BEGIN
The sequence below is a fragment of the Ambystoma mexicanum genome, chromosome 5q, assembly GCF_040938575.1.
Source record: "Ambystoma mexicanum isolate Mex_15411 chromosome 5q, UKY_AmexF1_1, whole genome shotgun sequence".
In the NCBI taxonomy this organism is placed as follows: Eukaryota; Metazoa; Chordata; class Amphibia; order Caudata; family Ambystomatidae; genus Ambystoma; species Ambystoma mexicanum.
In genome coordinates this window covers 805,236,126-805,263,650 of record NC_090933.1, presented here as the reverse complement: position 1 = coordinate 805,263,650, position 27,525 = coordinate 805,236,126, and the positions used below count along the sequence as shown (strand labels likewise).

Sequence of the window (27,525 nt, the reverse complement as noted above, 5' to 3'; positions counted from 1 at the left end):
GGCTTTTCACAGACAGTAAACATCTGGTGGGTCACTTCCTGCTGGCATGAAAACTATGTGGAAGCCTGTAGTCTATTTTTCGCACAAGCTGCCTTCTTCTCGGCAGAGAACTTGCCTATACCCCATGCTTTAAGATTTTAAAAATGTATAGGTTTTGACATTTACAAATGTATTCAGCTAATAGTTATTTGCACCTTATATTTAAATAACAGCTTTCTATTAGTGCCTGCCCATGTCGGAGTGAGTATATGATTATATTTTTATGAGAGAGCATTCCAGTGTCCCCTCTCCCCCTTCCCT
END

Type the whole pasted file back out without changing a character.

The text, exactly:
The sequence below is a fragment of the Ambystoma mexicanum genome, chromosome 5q, assembly GCF_040938575.1.
Source record: "Ambystoma mexicanum isolate Mex_15411 chromosome 5q, UKY_AmexF1_1, whole genome shotgun sequence".
In the NCBI taxonomy this organism is placed as follows: Eukaryota; Metazoa; Chordata; class Amphibia; order Caudata; family Ambystomatidae; genus Ambystoma; species Ambystoma mexicanum.
In genome coordinates this window covers 805,236,126-805,263,650 of record NC_090933.1, presented here as the reverse complement: position 1 = coordinate 805,263,650, position 27,525 = coordinate 805,236,126, and the positions used below count along the sequence as shown (strand labels likewise).

Sequence of the window (27,525 nt, the reverse complement as noted above, 5' to 3'; positions counted from 1 at the left end):
GGCTTTTCACAGACAGTAAACATCTGGTGGGTCACTTCCTGCTGGCATGAAAACTATGTGGAAGCCTGTAGTCTATTTTTCGCACAAGCTGCCTTCTTCTCGGCAGAGAACTTGCCTATACCCCATGCTTTAAGATTTTAAAAATGTATAGGTTTTGACATTTACAAATGTATTCAGCTAATAGTTATTTGCACCTTATATTTAAATAACAGCTTTCTATTAGTGCCTGCCCATGTCGGAGTGAGTATATGATTATATTTTTATGAGAGAGCATTCCAGTGTCCCCTCTCCCCCTTCCCT